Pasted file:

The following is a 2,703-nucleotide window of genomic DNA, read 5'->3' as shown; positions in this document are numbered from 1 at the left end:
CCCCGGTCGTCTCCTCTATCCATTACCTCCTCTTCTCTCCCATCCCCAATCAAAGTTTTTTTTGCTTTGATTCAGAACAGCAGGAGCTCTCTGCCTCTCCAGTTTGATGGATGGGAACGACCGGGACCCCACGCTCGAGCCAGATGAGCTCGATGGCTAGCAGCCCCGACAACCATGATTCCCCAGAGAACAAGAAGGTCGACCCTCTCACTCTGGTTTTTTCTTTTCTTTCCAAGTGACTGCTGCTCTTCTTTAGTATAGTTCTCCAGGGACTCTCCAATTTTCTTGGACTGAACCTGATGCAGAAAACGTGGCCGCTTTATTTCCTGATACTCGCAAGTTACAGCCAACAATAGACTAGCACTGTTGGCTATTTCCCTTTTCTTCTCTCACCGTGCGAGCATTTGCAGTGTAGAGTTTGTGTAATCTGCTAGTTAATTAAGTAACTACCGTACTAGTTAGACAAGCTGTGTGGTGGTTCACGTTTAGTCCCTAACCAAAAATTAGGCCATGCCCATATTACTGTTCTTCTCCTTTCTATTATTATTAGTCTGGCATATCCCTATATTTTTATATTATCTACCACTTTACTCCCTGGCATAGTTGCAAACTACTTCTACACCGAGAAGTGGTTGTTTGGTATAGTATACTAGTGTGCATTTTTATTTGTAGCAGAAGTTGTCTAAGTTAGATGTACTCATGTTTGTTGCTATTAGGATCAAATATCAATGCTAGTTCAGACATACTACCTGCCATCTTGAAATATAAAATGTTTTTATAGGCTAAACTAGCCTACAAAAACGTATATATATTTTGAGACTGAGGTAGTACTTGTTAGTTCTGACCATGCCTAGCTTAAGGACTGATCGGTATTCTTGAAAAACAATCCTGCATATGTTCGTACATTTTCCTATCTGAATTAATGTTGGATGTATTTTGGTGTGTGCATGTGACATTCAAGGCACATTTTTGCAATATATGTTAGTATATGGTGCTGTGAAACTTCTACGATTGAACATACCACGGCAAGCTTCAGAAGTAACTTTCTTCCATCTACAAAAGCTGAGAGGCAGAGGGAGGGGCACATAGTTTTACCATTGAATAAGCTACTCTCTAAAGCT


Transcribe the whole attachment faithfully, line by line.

The following is a 2,703-nucleotide window of genomic DNA, read 5'->3' as shown; positions in this document are numbered from 1 at the left end:
CCCCGGTCGTCTCCTCTATCCATTACCTCCTCTTCTCTCCCATCCCCAATCAAAGTTTTTTTTGCTTTGATTCAGAACAGCAGGAGCTCTCTGCCTCTCCAGTTTGATGGATGGGAACGACCGGGACCCCACGCTCGAGCCAGATGAGCTCGATGGCTAGCAGCCCCGACAACCATGATTCCCCAGAGAACAAGAAGGTCGACCCTCTCACTCTGGTTTTTTCTTTTCTTTCCAAGTGACTGCTGCTCTTCTTTAGTATAGTTCTCCAGGGACTCTCCAATTTTCTTGGACTGAACCTGATGCAGAAAACGTGGCCGCTTTATTTCCTGATACTCGCAAGTTACAGCCAACAATAGACTAGCACTGTTGGCTATTTCCCTTTTCTTCTCTCACCGTGCGAGCATTTGCAGTGTAGAGTTTGTGTAATCTGCTAGTTAATTAAGTAACTACCGTACTAGTTAGACAAGCTGTGTGGTGGTTCACGTTTAGTCCCTAACCAAAAATTAGGCCATGCCCATATTACTGTTCTTCTCCTTTCTATTATTATTAGTCTGGCATATCCCTATATTTTTATATTATCTACCACTTTACTCCCTGGCATAGTTGCAAACTACTTCTACACCGAGAAGTGGTTGTTTGGTATAGTATACTAGTGTGCATTTTTATTTGTAGCAGAAGTTGTCTAAGTTAGATGTACTCATGTTTGTTGCTATTAGGATCAAATATCAATGCTAGTTCAGACATACTACCTGCCATCTTGAAATATAAAATGTTTTTATAGGCTAAACTAGCCTACAAAAACGTATATATATTTTGAGACTGAGGTAGTACTTGTTAGTTCTGACCATGCCTAGCTTAAGGACTGATCGGTATTCTTGAAAAACAATCCTGCATATGTTCGTACATTTTCCTATCTGAATTAATGTTGGATGTATTTTGGTGTGTGCATGTGACATTCAAGGCACATTTTTGCAATATATGTTAGTATATGGTGCTGTGAAACTTCTACGATTGAACATACCACGGCAAGCTTCAGAAGTAACTTTCTTCCATCTACAAAAGCTGAGAGGCAGAGGGAGGGGCACATAGTTTTACCATTGAATAAGCTACTCTCTAAAGCT